According to history books, the tense two weeks of the Cuban Missile Crisis ended Oct. 29, 1962.
On that day, the Soviet Union agreed to dismantle and remove its offensive weapons in Cuba in exchange for a public declaration from the United States it would not invade Cuba again.
For Jeanette Matlock, who now lives in Waterloo, the real crisis lasted until Thanksgiving.
At the time, her husband and East Carondelet native Darryl Matlock, U.S. Navy Machinist Mate First Class, was aboard the USS Keppler (DDE-765).
The gearing-class destroyer was one of the ships deployed to Cuba in October 1962 to create a “quarantine” of the waters near Cuba to prevent delivery of Soviet ballistic missiles to the island nation.
The USS Keppler was part of anti-submarine warfare Destroyer Squadron 24 based in Newport, R.I., where Darryl was stationed.
Jeanette recalled a day in mid-November when ships began returning to Naval Station Newport.
“We had no phone and no car – I couldn’t drive anyway – and another Navy wife came by and said, ‘They’re coming in,’” Jeanette remembered.
“One by one these ships pulled in and I ended up being the only one left. I was standing there freezing, 19 years old and eight months pregnant,” she continued. “The only person left was a man in the booth. I asked him what was going on and he said, ‘I can’t tell you, but here’s a phone number.’”
The phone number was for the wife of the executive office of theKeppler. Jeanette said she never would have called if she knew who it was, but she was able to get information about Darryl’s situation.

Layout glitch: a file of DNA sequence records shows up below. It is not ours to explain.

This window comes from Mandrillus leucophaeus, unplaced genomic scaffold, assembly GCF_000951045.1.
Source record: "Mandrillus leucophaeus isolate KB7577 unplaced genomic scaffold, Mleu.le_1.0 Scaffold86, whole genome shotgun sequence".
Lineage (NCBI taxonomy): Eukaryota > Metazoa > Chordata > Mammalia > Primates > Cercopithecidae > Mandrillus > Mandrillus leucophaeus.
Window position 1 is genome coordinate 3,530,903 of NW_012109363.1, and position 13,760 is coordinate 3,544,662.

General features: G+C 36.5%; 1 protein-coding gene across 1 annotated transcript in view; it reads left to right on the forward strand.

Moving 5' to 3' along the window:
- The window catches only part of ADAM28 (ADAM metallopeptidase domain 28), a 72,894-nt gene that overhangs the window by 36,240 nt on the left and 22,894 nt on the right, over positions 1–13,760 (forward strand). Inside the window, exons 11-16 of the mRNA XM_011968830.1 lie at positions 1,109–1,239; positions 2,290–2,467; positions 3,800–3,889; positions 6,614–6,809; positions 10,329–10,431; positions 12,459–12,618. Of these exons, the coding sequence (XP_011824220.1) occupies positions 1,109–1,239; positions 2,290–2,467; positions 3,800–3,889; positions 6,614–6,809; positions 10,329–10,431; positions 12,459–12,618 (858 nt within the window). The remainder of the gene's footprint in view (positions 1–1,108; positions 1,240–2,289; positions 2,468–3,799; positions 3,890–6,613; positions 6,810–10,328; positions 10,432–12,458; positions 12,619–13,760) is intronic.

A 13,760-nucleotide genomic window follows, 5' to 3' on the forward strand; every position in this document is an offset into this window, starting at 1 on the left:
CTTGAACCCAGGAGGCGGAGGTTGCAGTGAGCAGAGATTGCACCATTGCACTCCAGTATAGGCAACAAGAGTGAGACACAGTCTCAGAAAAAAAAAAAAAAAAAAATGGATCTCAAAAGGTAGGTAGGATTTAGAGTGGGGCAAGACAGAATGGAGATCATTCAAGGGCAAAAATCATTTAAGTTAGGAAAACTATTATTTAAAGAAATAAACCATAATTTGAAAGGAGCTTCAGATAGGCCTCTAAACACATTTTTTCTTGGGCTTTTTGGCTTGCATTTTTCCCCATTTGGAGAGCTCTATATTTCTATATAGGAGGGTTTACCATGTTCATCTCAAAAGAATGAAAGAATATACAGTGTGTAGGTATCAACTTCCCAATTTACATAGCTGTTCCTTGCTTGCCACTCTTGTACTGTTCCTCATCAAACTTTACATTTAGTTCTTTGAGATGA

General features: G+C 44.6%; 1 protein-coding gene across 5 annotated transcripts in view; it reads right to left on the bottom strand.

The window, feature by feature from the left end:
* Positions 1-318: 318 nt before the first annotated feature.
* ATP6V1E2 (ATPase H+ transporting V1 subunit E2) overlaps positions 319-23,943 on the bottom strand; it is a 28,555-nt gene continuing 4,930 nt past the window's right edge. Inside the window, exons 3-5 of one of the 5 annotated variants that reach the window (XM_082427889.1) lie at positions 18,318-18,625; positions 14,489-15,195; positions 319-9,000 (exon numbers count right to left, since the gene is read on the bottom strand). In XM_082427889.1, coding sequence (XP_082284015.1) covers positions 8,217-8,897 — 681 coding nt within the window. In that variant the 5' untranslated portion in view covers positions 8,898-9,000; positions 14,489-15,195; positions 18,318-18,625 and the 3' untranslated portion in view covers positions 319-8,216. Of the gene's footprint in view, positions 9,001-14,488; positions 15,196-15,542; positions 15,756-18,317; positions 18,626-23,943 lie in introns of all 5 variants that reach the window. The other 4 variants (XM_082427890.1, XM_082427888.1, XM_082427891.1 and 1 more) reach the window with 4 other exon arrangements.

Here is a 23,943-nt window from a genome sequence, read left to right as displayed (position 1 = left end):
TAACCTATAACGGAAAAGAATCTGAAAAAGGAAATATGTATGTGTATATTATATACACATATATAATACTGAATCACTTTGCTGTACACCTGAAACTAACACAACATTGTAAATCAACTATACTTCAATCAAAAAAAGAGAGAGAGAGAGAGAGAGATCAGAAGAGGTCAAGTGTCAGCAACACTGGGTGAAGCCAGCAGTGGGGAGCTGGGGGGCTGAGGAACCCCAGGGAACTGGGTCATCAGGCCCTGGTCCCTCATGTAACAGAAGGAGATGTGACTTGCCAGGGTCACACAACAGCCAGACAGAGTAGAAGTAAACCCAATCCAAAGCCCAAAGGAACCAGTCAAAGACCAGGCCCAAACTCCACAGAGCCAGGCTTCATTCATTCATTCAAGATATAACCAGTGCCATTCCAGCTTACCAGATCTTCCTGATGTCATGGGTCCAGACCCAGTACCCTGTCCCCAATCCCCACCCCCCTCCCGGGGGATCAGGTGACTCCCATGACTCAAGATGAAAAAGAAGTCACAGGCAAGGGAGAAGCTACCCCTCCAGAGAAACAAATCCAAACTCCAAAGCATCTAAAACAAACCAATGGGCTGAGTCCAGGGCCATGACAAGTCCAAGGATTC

Jeanette was informed the Keppler had been assigned to escort one of the Soviet submarines back to Russia.
While the woman Jeanette spoke with did not have an exact arrival date, she told Jeanette “They’d better be in by next week. We have a 25th anniversary to celebrate!”
The Keppler did not return in time for the anniversary.
Once the ship finished its assignment near the western coast of Africa, it was delayed by a nor’easter in the Atlantic Ocean.
When Darryl finally arrived in Newport on Nov. 22, the Keppler had been detatched from its unit for about three weeks while escorting submarine C-18 – meaning no fresh food, supplies or outside communication.
Jeanette said he had to climb in the window to get in the house. She was at the hospital accompanying another pregnant Navy wife who had gone into labor.
“Of all the things that have happened in my life, that was the scariest,” Jeanette said of the time waiting for Darryl to return. “It was probably because I was alone.”
Jeanette was no stranger to Navy life, though. She grew up with her father, a World War I Navy veteran, in Norfolk, Va., near one of the world’s largest naval stations. She would frequent nearby U.S.O. events during her teenage years.
After high school, she moved to Brooklyn, N.Y., to be near her father, who had also recently moved.
Her Brooklyn apartment was near a Navy receiving station, and it was the place she met her future husband, a 21-year-old sailor from Southern Illinois.
“The people upstairs were having a party and invited me over,” Jeanette said. “I took one drink of some terrible wine and left. I thought, ‘This isn’t for me.’”
While her stay was brief, it caught the attention of Darryl Matlock, who gave a message to the host to inform Jeanette he would be taking her out on his next weekend off.
“I didn’t know if he would show up, but I got dressed. He took me to an Irish bar in a cab. I was very impressed,” Jeanette said.
Darryl told Jeanette that on his next “long weekend” in July 1961, the two would be married.